Cover image for The Brunist day of wrath
Title:
The Brunist day of wrath
Author:
Coover, Robert, author.
Personal Author:
Edition:
First edition
Publication Information:
Ann Arbor, MI : Dzanc Books, 2014.
Physical Description:
1005 pages ; 24 cm
Summary:
West Condon, small-town USA, five years later: the Brunists are back, loonies and cretins aplenty in tow, wanting it all, sainthood and salvation, vanity and vacuity, God's fury and a good laugh for the end is at hand. The Brunist Day of Wrath, the long-awaited sequel to The Origin of the Brunists, is both a scathing indictment of fundamentalism and a careful examination of a world where religion competes with money, common sense, despair, and reason.
Language:
English
ISBN:
9781938604386
Format :
Book

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Summary

Summary

West Condon, small-town USA, five years later: the Brunists are back, loonies and "cretins" aplenty in tow, wanting it all--sainthood and salvation, vanity and vacuity, God's fury and a good laugh--for the end is at hand.

The Brunist Day of Wrath , the long-awaited sequel to the award-winning The Origin of the Brunists , is both a scathing indictment of fundamentalism and a careful examination of a world where religion competes with money, common sense, despair, and reason.

Robert Coover has published fourteen novels, three books of short fiction, and a collection of plays since The Origin of the Brunists received the William Faulkner Foundation First Novel Award in 1966. His short fiction has appeared in The New Yorker, Harper's, and Playboy, amongst many other publications. A long-time professor at Brown University, he makes his home Providence, Rhode Island.


Author Notes

Robert Coover is a midwesterner who has earned a reputation as one of the most innovative of contemporary writers of fiction. Coover likes to experiment with an abundance of differing styles. The Origin of the Brunists (1966), his first novel, is a religious parable heavily loaded with symbolism and mythical parallels. It deals with the rise following an Appalachian coal-mine disaster of a sect of worshipers made up of fundamentalists and theosophists whose leader, Giovanni Bruno, is less a preacher than a silent enigma. The principal analogue is apparently meant to be the founding of the Christian religion, but Coover's extensive irony requires that he reverse many of the traditional features of the Christian legend. The Universal Baseball Association (1968), Coover's most accessible novel to date, is also dominated by religious symbolism. Over the years, J. Henry Waugh, a middle-aged bachelor and accountant, has developed an elaborately structured game, which he plays with dice. His game is based on the mathematical probabilities of baseball. Every evening Henry plays his game and maintains his extensive record books. J. Henry Waugh is a surrogate for God, and the participants in his imaginary baseball league seem almost to come to life, raising as they do age-old questions about fate and free will, success and failure, games and religions.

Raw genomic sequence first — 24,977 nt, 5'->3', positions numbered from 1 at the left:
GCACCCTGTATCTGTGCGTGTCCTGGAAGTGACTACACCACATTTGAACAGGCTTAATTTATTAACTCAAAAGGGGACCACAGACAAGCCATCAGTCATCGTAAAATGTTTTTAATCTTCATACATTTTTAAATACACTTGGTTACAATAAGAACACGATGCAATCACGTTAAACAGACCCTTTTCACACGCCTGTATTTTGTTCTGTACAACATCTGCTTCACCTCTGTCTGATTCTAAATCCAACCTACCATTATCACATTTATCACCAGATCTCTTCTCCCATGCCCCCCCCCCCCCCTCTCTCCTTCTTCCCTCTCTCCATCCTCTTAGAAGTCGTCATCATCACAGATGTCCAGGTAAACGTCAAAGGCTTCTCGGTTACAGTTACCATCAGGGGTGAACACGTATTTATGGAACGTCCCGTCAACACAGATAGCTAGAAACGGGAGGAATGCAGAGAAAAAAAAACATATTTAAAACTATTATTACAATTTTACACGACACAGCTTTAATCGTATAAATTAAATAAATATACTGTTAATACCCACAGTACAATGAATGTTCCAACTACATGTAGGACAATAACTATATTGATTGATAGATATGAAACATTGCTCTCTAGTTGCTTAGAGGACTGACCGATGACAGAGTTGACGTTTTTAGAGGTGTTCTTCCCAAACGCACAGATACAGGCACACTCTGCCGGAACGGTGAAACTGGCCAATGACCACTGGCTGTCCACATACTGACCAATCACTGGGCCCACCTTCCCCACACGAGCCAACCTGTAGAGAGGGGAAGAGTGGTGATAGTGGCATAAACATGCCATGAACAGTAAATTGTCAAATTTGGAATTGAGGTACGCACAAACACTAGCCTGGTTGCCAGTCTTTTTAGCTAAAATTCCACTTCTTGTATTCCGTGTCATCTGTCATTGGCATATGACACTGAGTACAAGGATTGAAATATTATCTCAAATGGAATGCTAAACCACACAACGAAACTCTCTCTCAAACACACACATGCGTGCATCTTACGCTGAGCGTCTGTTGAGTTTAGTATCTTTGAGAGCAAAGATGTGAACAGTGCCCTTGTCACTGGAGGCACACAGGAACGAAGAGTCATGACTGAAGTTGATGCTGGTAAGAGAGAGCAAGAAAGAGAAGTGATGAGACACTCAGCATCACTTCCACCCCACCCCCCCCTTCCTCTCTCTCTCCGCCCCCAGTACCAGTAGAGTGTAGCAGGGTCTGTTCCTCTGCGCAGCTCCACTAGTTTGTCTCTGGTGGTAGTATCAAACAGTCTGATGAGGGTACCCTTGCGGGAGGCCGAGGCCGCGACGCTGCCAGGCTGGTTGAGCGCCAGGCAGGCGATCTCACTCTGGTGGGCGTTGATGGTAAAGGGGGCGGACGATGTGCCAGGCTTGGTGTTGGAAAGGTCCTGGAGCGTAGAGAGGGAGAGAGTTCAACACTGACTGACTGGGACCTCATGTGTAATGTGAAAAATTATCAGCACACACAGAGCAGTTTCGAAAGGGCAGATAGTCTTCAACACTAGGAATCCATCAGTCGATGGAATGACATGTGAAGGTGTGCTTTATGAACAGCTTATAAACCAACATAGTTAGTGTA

Coover's Pricksongs and Descants (1969) is a collection of 20 short pieces and a theoretical "Prologo" in which the author states his belief that contemporary fiction should be based on familiar historical or mythical forms. Most of the stories in this volume, which was well received by critics, are based on biblical episodes or classical fairy tales retold in startling new ways.

The Public Burning (1977) is based on the controversial trial of the Rosenbergs. With the exception of a novel, A Night at the Movies (1992), Coover's publications in recent years have consisted mainly of shorter works, written at various stages of his career, published in limited editions to appeal to collectors. Coover is one of the founders of the Electronic Literature Organization. In 1987 he was chosen as the winner of the Rea Award for the Short Story. Coover is indeed one of the foremost short story writers of the postmodern period, as exemplified by the "Seven Exemplary Fictions" contained in his 1969 book Pricksongs and Descants.

(Bowker Author Biography)


Reviews 1

Publisher's Weekly Review

The writing itself is the main attraction of Coover's beastly new novel-vivid, specific, evocative, and fiercely intelligent. Coover can sweep the reader up in the vitality of his prose, plot notwithstanding. And there is plot, albeit a shaggy, tangled overabundance of it. The fervent religious cult called the Brunists returns to the rural coal town of West Condon, five years after a tragic exile and nearly half a century since Coover first wrote about them in his debut novel, The Origin of the Brunists (1966). Condemned cult member Abner Baxter returns to town with militant religious rigor, determined to weed out all but the true believers. Meanwhile West Condon's mayor and his cronies, a motorcycle gang, and an undercover reporter named Sally all spell trouble for the Followers. Abner is arguably the protagonist, but the story unfurls like a tapestry rather than a story with a conventional (or even unconventional) arc. Open the book anywhere and find another vivid portrait of a cultist or resident, woven into the subplot of a previously introduced character, inching forward. Questions of religion, faith, humanity and society are raised. Challenging and impressive, a virtuoso work, though not to all tastes. (Apr.) © Copyright PWxyz, LLC. All rights reserved.